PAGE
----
Nothing seems too exaggerated these days while describing the impact of the COVID-19 pandemic on the world economy. Yes, it is true that we might be facing the biggest economic crisis since the Great Depression of the 1930s; yes, it is true that while the nature of the financial crisis of 2008-2009 was easier to define and address, we have now a cumulative crisis on the supply and demand sides; and while in 2008 many countries had a good margin of manoeuvre with respect to their monetary policy, the lingering concern now is about central banks close to running out of ammunition with interest rates already at zero or in negative territory, and with questions about declining returns of quantitative easing (QE) programmes.
It is now beyond discussion that the US, Europe and Japan are plunging into a recession
following in the steps of China, which should see its gross domestic product
(GDP) decline by as much as 10 per cent or more for the first quarter of 2020 on a year-on-year basis. However, with the pandemic now under control and activity restarting steadily, China can expect to have its GDP back to neutral or to barely positive territory by the end of the second quarter, while the expectation is for America’s GDP to drop by 25 to 30 per cent in the second quarter with unemployment at around 13 per cent. The eurozone seems set to have its GDP contract by 1.5 to 2 per cent this year. The Japanese economy had already contracted by more than 7 per cent in the last quarter of 2019 and the developments since then have deepened the slump with the negative impact of the pandemic on consumption and exports and now the postponement of the Olympic Games to next year.
So the global recession
we are looking at will be at least as severe as the one of 2008-2009. No less than 80 countries have already requested emergency financial support from the International Monetary Fund (IMF). The positive element in this bleak picture is that, contrary to what we saw during the previous financial crisis, it is not only monetary policy tools which are being activated now but also fiscal policy ones.
On the monetary front, the US Federal Reserve
has launched an unlimited QE programme, buying almost any kind of credit products. It has also brought interest rates down to zero. The European Central Bank has triggered a Pandemic Emergency Purchase Programme worth €750 billion ($820 billion) to buy government and corporate bonds and other assets, injecting cash in the economies of the member countries to calm down financial markets, help governments provide funds to companies and households. The ECB has made it clear that it will buy even more assets if needed. The Bank of Japan has been strengthening its QE policy. China’s Reserve Bank has also been easing its monetary policy, lowering the reserve ratio for banks to free more credit especially to the private sector and SMEs — the biggest job providers.
On the fiscal side ,the G7 leaders have at long last come together, committing to do “whatever it takes” to ensure a globally coordinated response to the economic crisis. The Trump administration and Democrats in Congress have agreed on a $2 trillion stimulus package —with the Wall Street registering its best rally since the financial crisis on this news. Germany, the paragon of fiscal austerity, has announced a whole set of measures which, altogether, amount to about 30 per cent of the country’s GDP. France and other European countries are also opening the tap of credits and subsidies and announcing measures such as moratorium on tax and mortgage payments to help companies and households survive the crisis.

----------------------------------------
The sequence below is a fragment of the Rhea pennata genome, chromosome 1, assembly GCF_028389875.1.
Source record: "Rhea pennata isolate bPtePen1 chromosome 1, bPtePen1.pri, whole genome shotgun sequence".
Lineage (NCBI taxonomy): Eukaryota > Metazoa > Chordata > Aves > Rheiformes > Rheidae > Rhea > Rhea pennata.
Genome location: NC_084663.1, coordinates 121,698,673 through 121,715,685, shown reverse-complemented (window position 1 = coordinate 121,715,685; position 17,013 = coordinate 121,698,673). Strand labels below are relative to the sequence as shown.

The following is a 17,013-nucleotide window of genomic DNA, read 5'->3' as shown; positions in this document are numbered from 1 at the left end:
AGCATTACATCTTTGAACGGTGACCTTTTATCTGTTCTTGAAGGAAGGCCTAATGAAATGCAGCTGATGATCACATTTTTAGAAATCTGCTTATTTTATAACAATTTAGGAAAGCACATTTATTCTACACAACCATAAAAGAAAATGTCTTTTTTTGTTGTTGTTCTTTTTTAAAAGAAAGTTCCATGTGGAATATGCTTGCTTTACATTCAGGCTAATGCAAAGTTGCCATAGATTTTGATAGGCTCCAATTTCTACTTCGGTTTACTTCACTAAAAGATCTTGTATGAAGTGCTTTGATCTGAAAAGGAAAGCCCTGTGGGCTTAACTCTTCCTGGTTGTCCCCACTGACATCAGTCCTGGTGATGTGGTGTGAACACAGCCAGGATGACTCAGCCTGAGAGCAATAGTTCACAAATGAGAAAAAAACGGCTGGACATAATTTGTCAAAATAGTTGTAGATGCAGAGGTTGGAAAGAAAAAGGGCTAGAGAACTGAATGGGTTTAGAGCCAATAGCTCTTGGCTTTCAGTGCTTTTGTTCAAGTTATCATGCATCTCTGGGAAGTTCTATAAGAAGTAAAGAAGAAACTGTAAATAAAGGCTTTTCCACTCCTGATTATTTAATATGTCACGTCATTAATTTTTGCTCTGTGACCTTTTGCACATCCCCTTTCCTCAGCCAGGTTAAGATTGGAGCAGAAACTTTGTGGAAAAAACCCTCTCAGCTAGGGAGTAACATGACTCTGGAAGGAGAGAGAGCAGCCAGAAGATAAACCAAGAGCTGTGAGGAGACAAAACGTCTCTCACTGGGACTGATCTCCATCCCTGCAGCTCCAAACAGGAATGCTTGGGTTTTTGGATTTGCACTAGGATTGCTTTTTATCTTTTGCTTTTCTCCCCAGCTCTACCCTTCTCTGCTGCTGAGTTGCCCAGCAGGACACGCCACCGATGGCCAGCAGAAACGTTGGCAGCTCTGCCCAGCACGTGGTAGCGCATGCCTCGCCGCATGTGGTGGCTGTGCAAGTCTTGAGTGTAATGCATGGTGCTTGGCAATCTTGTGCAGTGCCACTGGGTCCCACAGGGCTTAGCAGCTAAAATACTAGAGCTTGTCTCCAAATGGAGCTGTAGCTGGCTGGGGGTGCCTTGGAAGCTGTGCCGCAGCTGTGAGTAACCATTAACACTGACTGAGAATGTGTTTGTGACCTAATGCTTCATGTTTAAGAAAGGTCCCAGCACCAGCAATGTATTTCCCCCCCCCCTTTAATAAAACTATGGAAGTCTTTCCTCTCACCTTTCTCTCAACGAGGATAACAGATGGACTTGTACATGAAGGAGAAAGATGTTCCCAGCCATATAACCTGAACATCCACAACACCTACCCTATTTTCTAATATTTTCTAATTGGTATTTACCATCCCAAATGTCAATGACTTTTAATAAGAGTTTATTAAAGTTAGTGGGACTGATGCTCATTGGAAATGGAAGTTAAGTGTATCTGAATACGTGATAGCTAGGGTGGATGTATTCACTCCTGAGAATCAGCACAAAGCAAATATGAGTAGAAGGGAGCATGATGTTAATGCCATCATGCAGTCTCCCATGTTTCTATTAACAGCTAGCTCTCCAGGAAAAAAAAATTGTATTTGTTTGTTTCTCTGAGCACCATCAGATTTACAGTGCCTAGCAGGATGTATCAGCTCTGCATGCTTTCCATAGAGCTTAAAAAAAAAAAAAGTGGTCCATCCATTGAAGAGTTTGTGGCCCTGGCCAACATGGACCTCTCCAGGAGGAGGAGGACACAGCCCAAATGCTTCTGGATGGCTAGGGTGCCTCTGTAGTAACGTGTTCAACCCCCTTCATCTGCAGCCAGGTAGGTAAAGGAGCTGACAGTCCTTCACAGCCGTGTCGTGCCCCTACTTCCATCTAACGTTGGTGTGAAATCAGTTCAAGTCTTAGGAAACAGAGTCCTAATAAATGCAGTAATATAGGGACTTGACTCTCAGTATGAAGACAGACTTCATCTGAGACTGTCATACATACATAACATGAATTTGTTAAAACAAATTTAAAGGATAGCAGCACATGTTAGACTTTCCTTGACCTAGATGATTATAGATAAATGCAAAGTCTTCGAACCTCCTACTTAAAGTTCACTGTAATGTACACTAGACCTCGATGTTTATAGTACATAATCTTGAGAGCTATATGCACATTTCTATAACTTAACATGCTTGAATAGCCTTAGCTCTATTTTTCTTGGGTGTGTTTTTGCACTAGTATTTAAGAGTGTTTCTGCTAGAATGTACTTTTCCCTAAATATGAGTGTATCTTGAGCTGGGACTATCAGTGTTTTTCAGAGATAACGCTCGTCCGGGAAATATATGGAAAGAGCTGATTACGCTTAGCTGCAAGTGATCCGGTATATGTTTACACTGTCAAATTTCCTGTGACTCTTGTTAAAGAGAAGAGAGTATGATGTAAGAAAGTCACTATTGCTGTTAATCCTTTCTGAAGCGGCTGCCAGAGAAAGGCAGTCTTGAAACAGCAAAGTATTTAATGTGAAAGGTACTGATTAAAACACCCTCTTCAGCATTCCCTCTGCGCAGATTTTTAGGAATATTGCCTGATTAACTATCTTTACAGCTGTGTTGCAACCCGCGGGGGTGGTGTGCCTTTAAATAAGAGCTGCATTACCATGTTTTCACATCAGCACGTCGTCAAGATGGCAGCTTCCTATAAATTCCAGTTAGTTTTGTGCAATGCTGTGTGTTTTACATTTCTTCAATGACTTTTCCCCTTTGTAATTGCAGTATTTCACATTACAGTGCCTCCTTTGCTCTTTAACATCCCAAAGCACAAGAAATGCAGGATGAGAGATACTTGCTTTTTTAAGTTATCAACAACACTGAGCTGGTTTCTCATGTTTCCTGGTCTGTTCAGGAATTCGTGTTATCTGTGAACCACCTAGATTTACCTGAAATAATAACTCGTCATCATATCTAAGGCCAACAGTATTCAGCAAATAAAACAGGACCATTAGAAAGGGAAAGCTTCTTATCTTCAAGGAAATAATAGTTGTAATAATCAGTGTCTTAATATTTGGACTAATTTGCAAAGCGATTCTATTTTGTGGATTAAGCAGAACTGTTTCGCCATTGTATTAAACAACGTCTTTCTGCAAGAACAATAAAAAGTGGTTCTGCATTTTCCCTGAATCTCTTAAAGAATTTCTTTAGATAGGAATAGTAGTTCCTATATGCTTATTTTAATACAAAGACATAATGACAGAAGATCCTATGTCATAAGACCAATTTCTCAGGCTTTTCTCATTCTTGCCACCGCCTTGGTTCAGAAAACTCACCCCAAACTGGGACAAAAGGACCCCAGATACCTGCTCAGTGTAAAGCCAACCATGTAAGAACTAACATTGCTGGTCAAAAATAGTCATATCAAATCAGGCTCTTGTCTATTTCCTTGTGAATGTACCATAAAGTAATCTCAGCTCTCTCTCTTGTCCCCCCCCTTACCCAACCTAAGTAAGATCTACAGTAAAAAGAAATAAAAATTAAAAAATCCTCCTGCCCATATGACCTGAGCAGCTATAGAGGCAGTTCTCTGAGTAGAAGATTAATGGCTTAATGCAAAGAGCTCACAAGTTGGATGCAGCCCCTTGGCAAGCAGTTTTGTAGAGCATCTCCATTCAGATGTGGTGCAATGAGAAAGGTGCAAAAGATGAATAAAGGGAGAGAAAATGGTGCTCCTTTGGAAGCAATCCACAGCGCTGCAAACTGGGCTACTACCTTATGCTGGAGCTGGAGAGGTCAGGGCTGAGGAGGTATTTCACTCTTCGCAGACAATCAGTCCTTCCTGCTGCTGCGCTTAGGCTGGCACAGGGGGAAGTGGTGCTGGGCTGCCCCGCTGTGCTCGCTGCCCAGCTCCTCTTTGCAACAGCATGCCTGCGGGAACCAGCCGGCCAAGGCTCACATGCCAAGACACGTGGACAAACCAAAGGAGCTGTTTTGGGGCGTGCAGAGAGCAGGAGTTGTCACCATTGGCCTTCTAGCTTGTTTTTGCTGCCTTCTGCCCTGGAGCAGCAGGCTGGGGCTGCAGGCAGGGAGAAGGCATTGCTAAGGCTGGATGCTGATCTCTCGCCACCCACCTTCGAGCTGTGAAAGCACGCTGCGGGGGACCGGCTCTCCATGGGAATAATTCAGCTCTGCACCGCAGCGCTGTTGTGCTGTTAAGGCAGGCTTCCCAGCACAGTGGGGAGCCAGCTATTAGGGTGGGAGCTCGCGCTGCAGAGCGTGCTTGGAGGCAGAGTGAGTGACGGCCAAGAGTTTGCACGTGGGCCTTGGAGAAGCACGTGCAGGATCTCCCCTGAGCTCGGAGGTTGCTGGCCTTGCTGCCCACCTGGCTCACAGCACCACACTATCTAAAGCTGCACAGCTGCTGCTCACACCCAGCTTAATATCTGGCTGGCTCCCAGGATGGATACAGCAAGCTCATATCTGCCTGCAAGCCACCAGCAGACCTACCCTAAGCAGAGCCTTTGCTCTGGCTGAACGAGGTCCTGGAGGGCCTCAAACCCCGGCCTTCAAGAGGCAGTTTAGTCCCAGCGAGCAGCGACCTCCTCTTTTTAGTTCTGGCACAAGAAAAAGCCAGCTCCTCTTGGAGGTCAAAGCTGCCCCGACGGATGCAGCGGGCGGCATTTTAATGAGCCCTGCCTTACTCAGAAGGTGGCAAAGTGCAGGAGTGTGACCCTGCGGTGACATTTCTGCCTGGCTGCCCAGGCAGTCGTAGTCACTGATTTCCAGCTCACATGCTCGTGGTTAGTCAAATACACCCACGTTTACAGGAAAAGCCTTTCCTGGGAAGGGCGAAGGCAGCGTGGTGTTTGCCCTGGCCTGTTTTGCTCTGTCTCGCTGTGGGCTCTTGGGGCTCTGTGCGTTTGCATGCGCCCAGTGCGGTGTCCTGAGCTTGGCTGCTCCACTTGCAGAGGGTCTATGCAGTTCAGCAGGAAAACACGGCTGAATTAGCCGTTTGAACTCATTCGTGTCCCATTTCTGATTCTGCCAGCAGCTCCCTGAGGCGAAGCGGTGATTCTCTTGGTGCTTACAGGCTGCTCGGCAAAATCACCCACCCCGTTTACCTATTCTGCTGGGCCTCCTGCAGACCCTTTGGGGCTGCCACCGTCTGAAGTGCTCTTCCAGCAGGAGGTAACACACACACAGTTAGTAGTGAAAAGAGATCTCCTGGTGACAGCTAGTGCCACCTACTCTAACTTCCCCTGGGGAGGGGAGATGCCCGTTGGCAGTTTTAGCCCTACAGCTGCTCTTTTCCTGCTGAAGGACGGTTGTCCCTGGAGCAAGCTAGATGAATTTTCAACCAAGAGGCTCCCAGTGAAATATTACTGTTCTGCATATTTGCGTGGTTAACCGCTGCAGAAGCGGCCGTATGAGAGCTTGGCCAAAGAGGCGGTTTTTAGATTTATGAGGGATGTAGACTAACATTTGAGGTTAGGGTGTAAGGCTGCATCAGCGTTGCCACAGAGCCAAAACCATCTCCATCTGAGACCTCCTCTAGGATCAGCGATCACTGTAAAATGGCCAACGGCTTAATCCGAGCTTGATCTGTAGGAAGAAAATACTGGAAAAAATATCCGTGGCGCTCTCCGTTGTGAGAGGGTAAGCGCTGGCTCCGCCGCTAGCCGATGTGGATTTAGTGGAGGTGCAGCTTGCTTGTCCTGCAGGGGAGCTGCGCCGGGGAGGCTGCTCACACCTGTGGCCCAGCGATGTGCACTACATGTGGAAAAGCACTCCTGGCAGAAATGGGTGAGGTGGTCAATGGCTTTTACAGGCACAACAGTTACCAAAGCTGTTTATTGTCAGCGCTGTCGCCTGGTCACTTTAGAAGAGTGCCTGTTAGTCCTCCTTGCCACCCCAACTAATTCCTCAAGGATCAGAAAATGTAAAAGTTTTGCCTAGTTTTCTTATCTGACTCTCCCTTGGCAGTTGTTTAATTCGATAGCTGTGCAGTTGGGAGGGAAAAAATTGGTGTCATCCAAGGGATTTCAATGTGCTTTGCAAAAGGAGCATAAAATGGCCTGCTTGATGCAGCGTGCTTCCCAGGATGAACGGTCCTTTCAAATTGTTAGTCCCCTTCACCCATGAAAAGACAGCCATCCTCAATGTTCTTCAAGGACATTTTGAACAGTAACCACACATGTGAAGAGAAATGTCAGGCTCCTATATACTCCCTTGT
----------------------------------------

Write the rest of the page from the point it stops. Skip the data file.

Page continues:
This is, in fact, the key priority: Ensuring that all the economic agents and mechanisms are able to sustain this tsunami so that the economic machine can restart at once as soon as the pandemic is tamed.
Three conditions need to be met for this objective to be achieved: First, central banks and governments have to ensure that the different kinds of financial support to corporations and households get to the recipients fast and efficiently enough to avoid to the maximum extent an avalanche of bankruptcies and companies closure and to mitigate the impact of the crisis on individuals and their families and on the more vulnerable segments of societies. And this, even at the risk of some companies and people getting an undue benefit from the situation.
The second condition is that political leaders be able to take and implement forcefully the tough measures needed, and to provide to their people the kind of messages and guidance that will generate — and sustain — the mobilisation of energies, the discipline and the sense of unity in front of this unprecedented threat. In that respect, there is a lot to be said about the performance of President Donald Trump
in addressing this crisis and the contradictory messages from the White House as COVID 19 was spreading through the US.
The third condition is to fully understand that a global crisis requires a global response. So far, in too many cases, it has been “everybody for himself” at the international level, with Donald Trump
displaying the worst isolationist instincts and shunning any coordination. Many European leaders have not done much better, not giving any credence to their mantra about the need for “more Europe” as the response to any challenge Europe is facing.
Exceptional circumstances are sometimes the catalyst for exceptional leaders to emerge; they can also be extremely harsh for those who fail the leadership test.
Let’s hope for the sake of all of us that the majority of decision-makers around the world will find themselves in the first category at the end of this crisis.
The writer is president of Smadja & Smadja, a Strategic Advisory Firm; @ClaudeSmadja